“I am not a crook.” The vehemently certain words of Richard Nixon defending his actions during the Watergate Scandal made infamous as one of his taglines throughout the course of history. The chance to determine the validity of that statement is now yours as Greenbelt Arts Center presents Peter Morgan’s Frost/Nixon. The play inspired by the live interview performed by David Frost of the former President of the United States takes to the stage for the fall season with Director Bob Kleinberg at the helm. A deeply involved political drama this production puts the incident as the nation knows it into perspective.
The technical elements of this production are extremely successful in setting up the arena of the fight. Director Bob Kleinberg opens the show with a ten minute montage of live photographs and eventually video clips of Nixon’s presidency from the time of re-election right up to the moment Dan Rather announces that they are about to go live to the White House to hear his resignation. This clever and extremely well-executed series of projections, underscored by the production’s title role speaking words that the president spoke during such times, is a brilliant vessel that navigates the audience into the history of Nixon and the scandal without bogging them down or boring them. For those who are familiar with the event — it’s a riveting refresher and for those who know little or nothing about it — it is the perfect summary to prepare them for the show ahead.
Lighting Designer Dennis Giblin augments the intense moments of the interviews between the title characters in the second act with his severe shift in focused lighting. The stark contrast of dull full stage lights to the sudden tightly centered bright white interview-style lighting thrusts a force of intensity into those moments that stacks the dramatic emotions of the text to even further epic heights.
The big technical hang-up for the show, however, falls on Dialect Coach Pauline Griller-Mitchell. It has always been my belief that if you are mounting a show where the characters require a specific accent that it either has to be done correctly or should not be done at all. Griller-Mitchell’s work with the characters of David Frost (Kyle McGruther) John Birt (Bill Brekke) and Caroline Cushing (Lacey Zimmerman) leaves something to be desired.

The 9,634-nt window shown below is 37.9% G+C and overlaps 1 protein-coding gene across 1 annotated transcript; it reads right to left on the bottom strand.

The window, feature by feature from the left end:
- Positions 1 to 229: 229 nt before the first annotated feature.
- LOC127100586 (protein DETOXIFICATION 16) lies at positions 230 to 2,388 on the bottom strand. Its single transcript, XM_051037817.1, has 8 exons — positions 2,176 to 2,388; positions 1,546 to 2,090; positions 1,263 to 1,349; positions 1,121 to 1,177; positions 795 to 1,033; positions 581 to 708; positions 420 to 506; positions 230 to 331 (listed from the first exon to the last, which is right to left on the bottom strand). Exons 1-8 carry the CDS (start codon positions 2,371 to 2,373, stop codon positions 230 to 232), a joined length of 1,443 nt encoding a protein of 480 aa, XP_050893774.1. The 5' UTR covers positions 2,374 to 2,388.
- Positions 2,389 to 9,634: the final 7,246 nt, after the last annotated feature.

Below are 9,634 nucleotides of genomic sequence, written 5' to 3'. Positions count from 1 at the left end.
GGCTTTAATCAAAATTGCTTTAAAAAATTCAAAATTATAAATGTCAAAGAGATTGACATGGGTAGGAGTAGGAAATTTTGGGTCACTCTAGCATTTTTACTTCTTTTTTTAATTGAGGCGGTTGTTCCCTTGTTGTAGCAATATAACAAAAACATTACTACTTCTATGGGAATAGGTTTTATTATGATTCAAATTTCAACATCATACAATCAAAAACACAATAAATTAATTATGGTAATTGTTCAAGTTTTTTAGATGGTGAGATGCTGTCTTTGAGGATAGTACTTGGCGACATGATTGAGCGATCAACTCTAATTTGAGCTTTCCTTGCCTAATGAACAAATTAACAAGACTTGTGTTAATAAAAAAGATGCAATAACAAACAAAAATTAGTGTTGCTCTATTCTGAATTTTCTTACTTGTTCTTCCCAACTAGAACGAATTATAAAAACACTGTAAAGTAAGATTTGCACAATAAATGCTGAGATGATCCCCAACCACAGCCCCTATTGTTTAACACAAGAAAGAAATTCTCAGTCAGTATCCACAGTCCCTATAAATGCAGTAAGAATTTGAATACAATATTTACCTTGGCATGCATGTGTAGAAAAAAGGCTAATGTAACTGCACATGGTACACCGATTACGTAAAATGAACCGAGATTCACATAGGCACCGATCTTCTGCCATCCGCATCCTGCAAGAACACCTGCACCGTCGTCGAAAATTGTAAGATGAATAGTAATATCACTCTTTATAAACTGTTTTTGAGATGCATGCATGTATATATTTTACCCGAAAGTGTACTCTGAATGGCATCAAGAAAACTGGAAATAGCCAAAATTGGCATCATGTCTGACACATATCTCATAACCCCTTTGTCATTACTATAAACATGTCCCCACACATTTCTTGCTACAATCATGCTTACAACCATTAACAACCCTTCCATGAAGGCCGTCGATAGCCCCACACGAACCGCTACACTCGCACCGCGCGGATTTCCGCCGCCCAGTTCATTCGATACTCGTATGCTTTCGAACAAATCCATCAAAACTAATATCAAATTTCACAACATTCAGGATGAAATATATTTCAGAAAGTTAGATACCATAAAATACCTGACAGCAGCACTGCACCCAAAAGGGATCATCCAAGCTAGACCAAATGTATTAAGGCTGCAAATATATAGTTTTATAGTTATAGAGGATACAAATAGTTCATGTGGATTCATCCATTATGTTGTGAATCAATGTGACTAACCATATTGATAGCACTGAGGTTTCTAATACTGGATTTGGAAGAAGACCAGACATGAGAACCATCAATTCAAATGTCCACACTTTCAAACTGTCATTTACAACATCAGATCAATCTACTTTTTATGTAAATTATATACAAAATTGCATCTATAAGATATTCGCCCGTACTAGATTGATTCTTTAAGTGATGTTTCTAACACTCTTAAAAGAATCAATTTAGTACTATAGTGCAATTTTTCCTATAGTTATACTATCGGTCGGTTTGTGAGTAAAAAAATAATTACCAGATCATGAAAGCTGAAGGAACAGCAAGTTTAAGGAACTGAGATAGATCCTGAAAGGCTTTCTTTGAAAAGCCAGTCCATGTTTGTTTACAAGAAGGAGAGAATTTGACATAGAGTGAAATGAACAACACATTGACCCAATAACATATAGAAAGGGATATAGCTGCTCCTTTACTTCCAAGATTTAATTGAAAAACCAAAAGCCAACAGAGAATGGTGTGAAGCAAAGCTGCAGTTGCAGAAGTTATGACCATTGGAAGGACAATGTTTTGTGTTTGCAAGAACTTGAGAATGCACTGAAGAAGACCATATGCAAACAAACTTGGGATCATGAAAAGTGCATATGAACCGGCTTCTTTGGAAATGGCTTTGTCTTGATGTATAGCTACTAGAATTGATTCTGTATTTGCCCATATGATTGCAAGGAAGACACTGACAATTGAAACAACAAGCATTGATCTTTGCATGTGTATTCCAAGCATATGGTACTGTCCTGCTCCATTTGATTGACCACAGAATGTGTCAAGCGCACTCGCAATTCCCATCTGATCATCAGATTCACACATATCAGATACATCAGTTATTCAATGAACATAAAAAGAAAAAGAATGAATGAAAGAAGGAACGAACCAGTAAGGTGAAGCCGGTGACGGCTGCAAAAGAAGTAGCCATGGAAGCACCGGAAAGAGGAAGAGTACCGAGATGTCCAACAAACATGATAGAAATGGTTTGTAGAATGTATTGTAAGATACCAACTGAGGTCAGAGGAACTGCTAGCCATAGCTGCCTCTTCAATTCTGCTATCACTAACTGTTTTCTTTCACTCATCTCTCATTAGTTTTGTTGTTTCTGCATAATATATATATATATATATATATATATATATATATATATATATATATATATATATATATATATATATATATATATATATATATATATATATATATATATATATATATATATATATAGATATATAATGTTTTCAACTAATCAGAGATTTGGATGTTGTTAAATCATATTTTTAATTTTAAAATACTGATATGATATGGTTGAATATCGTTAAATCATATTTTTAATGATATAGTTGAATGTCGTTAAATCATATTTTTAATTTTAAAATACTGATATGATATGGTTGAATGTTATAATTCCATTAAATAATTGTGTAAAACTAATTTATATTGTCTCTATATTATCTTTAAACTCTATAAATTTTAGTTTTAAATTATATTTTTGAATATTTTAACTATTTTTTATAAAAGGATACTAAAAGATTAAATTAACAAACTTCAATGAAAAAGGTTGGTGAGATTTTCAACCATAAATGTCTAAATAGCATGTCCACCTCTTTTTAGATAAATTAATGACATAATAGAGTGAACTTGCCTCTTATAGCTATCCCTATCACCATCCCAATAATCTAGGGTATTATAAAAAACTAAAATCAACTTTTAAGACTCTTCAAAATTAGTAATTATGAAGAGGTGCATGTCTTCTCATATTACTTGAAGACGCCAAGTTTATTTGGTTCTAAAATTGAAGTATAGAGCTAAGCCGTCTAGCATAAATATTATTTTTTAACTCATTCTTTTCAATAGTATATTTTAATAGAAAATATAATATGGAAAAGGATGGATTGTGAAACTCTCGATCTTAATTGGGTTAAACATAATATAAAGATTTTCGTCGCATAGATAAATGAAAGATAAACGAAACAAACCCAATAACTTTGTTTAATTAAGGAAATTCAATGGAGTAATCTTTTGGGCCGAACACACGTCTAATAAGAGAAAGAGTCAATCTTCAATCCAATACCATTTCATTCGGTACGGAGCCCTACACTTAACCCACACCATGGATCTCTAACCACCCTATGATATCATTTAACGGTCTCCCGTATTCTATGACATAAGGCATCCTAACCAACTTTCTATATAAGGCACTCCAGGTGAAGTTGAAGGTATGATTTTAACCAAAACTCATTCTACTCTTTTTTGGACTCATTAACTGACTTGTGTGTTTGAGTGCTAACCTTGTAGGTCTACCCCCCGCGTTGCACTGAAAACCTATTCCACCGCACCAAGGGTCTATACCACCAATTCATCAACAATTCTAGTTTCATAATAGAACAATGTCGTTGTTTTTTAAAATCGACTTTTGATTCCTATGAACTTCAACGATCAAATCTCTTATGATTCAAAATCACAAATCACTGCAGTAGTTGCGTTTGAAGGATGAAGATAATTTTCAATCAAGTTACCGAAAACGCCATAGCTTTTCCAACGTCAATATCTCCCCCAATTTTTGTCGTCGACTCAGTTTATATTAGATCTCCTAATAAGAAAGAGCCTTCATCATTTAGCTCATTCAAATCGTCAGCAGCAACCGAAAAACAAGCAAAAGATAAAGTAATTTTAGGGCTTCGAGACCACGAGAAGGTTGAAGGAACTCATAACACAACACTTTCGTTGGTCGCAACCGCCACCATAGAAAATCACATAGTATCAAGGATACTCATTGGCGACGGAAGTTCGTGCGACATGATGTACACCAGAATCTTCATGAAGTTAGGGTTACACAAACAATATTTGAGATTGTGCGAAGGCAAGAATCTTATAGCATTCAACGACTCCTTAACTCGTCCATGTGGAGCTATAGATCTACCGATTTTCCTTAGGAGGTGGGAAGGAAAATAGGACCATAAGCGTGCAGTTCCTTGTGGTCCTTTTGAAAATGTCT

While McGruther manages to at least float the British sound it is horribly muddled, coming across as Australian and South African at times. Brekke’s accent comes and goes like an uncontrollable wind in a storm — there one minute, gone the next and then replaced by a pinched New York sound. And Zimmerman’s accent is so contrived it’s painful to listen to. This becomes an unfortunate tragedy as the actors then shift the focus of their performance to attempting to fix the missteps in their accents rather than on delivering a solid show.
Director Bob Kleinberg mismanages his efforts in the intensity of the two leading males. McGruther presents a subdued character that often lacks conviction even in his arguments during the more intense scenes. Whereas Nixon (Sandy Irving) nailed his performance on the head and essentially carried the show on his shoulders. Kleinberg’s guidance for the cast rippled in this fashion through the supporting cast as well, leaving bland moments from some, and more intense moments from others.
Bob Zelnick (Brian Binney) and Jim Reston (Joe Mariano) are the two strongest supporting actors in the production. Binney’s mimicry of Nixon when helping to prepare for the tapes is a scintillating caricature of the 37th President. And when he blows up with frustrations they build slowly, escalating to a peak rather than jumping straight there. Mariano is equally as fierce during his moments of emotional overload, but does not let his character’s judgments cloud his narration. The rushes of anger that flow from the two of them burble brilliantly both beneath the surface and over the top, creating gripping moments of action during the production.
Winning the hearts of the audience much as the president he’s playing won over the country in his second election, Sandy Irving’s portrayal of Nixon does the iconic man’s legend a great deal of justice. He speaks with a fiery fervor when initially addressing the topic of Watergate, switching like a snap into a more jovial tone with good feelings. He has a driving conviction that justifies every speech he makes, especially when talking about the Cambodian Incursion. He has a solid grounding in his follow through, both vocally and physically never wavering in his energy even when he becomes resigned and defeated in his endeavors. Even during his lowest moments — reminiscing forlornly over the taste of hamburgers — Irving maintains the regal state of the President of the United States. A stunning performance by Irving which captivates the highs and lows of Nixon’s characters in such a way that is beyond flattering.
Running Time: Two hours and 30 minutes with one intermission.